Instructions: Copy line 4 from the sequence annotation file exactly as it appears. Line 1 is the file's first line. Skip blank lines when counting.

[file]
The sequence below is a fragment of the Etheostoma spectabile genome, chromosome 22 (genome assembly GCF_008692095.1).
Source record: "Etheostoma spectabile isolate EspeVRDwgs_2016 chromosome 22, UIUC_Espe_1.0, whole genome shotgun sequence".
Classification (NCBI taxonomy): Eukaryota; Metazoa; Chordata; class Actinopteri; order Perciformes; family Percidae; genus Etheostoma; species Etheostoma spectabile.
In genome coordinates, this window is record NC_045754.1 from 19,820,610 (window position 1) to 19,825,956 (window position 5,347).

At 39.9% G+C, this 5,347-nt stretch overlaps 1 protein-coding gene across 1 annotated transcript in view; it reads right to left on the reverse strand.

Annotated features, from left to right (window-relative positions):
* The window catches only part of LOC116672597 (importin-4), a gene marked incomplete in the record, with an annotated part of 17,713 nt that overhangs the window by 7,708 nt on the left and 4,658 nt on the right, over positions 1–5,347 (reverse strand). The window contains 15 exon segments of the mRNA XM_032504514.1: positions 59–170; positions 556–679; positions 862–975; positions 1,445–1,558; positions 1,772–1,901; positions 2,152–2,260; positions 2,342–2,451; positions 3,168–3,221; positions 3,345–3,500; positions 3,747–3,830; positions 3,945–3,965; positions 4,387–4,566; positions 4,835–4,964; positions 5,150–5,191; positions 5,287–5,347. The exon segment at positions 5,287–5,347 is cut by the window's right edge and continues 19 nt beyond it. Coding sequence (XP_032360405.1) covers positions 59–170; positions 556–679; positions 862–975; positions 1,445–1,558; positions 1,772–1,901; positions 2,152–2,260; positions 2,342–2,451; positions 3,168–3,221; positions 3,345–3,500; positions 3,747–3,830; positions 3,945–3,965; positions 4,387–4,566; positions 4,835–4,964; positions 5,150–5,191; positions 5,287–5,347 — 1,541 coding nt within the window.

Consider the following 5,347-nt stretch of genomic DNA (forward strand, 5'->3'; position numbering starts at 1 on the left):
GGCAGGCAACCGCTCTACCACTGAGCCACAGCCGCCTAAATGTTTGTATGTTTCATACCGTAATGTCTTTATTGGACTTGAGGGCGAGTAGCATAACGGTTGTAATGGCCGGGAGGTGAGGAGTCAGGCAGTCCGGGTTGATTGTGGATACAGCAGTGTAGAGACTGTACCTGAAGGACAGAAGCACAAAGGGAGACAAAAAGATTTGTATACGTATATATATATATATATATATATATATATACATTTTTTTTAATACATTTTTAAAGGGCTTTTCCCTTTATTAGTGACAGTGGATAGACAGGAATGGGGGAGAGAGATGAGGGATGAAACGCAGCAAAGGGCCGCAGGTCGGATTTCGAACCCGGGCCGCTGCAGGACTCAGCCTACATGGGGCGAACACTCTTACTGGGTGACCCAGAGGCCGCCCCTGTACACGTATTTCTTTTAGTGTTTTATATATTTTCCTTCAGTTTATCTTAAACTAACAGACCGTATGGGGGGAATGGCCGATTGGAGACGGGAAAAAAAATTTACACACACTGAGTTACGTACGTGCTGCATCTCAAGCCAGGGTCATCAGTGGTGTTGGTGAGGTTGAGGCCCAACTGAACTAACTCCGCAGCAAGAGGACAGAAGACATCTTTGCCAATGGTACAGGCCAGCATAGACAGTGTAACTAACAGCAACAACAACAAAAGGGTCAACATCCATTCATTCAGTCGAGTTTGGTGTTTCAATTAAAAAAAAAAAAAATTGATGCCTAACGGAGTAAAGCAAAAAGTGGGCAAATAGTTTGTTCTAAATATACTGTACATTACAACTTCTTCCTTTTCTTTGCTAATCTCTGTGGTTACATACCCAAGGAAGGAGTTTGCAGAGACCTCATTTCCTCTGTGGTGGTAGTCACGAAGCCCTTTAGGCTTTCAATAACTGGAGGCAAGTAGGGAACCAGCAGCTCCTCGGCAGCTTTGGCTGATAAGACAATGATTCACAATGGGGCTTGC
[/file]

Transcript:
In genome coordinates, this window is record NC_045754.1 from 19,820,610 (window position 1) to 19,825,956 (window position 5,347).